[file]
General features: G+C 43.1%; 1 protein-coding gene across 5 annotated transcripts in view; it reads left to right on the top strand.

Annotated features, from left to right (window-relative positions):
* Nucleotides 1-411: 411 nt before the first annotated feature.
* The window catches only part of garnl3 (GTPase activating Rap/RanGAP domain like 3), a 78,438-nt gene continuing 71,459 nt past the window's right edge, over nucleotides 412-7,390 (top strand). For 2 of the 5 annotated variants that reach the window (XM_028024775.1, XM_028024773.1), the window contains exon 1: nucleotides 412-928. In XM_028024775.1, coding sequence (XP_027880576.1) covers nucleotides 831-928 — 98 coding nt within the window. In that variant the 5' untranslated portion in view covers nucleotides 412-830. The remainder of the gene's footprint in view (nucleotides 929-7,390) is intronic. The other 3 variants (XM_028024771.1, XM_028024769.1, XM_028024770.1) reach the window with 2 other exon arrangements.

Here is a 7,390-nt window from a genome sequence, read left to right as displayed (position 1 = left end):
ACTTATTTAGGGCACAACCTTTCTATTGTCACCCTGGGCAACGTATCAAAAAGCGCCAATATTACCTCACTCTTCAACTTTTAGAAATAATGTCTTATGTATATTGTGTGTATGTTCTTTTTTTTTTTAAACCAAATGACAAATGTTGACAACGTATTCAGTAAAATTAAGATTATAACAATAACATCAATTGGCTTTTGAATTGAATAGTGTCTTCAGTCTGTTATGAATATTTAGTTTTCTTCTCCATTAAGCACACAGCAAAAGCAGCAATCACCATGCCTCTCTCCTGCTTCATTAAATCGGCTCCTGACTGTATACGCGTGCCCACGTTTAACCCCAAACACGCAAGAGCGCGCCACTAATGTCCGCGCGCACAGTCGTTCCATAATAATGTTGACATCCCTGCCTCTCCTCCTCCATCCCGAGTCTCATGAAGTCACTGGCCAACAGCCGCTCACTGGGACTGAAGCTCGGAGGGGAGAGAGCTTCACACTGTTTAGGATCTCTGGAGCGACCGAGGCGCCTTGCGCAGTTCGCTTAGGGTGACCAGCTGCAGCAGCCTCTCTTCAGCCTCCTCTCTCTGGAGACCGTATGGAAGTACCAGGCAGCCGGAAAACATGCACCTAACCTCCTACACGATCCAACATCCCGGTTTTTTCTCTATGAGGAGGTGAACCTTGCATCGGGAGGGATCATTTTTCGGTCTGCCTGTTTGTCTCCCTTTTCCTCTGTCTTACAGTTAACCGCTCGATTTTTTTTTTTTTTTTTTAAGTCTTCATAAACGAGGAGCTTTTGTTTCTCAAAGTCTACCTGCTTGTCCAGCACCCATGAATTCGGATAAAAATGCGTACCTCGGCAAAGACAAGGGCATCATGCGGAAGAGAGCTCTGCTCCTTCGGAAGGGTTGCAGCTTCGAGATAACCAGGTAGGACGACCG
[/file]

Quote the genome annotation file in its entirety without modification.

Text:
General features: G+C 43.1%; 1 protein-coding gene across 5 annotated transcripts in view; it reads left to right on the top strand.

Annotated features, from left to right (window-relative positions):
* Nucleotides 1-411: 411 nt before the first annotated feature.
* The window catches only part of garnl3 (GTPase activating Rap/RanGAP domain like 3), a 78,438-nt gene continuing 71,459 nt past the window's right edge, over nucleotides 412-7,390 (top strand). For 2 of the 5 annotated variants that reach the window (XM_028024775.1, XM_028024773.1), the window contains exon 1: nucleotides 412-928. In XM_028024775.1, coding sequence (XP_027880576.1) covers nucleotides 831-928 — 98 coding nt within the window. In that variant the 5' untranslated portion in view covers nucleotides 412-830. The remainder of the gene's footprint in view (nucleotides 929-7,390) is intronic. The other 3 variants (XM_028024771.1, XM_028024769.1, XM_028024770.1) reach the window with 2 other exon arrangements.

Here is a 7,390-nt window from a genome sequence, read left to right as displayed (position 1 = left end):
ACTTATTTAGGGCACAACCTTTCTATTGTCACCCTGGGCAACGTATCAAAAAGCGCCAATATTACCTCACTCTTCAACTTTTAGAAATAATGTCTTATGTATATTGTGTGTATGTTCTTTTTTTTTTTAAACCAAATGACAAATGTTGACAACGTATTCAGTAAAATTAAGATTATAACAATAACATCAATTGGCTTTTGAATTGAATAGTGTCTTCAGTCTGTTATGAATATTTAGTTTTCTTCTCCATTAAGCACACAGCAAAAGCAGCAATCACCATGCCTCTCTCCTGCTTCATTAAATCGGCTCCTGACTGTATACGCGTGCCCACGTTTAACCCCAAACACGCAAGAGCGCGCCACTAATGTCCGCGCGCACAGTCGTTCCATAATAATGTTGACATCCCTGCCTCTCCTCCTCCATCCCGAGTCTCATGAAGTCACTGGCCAACAGCCGCTCACTGGGACTGAAGCTCGGAGGGGAGAGAGCTTCACACTGTTTAGGATCTCTGGAGCGACCGAGGCGCCTTGCGCAGTTCGCTTAGGGTGACCAGCTGCAGCAGCCTCTCTTCAGCCTCCTCTCTCTGGAGACCGTATGGAAGTACCAGGCAGCCGGAAAACATGCACCTAACCTCCTACACGATCCAACATCCCGGTTTTTTCTCTATGAGGAGGTGAACCTTGCATCGGGAGGGATCATTTTTCGGTCTGCCTGTTTGTCTCCCTTTTCCTCTGTCTTACAGTTAACCGCTCGATTTTTTTTTTTTTTTTTTAAGTCTTCATAAACGAGGAGCTTTTGTTTCTCAAAGTCTACCTGCTTGTCCAGCACCCATGAATTCGGATAAAAATGCGTACCTCGGCAAAGACAAGGGCATCATGCGGAAGAGAGCTCTGCTCCTTCGGAAGGGTTGCAGCTTCGAGATAACCAGGTAGGACGACCG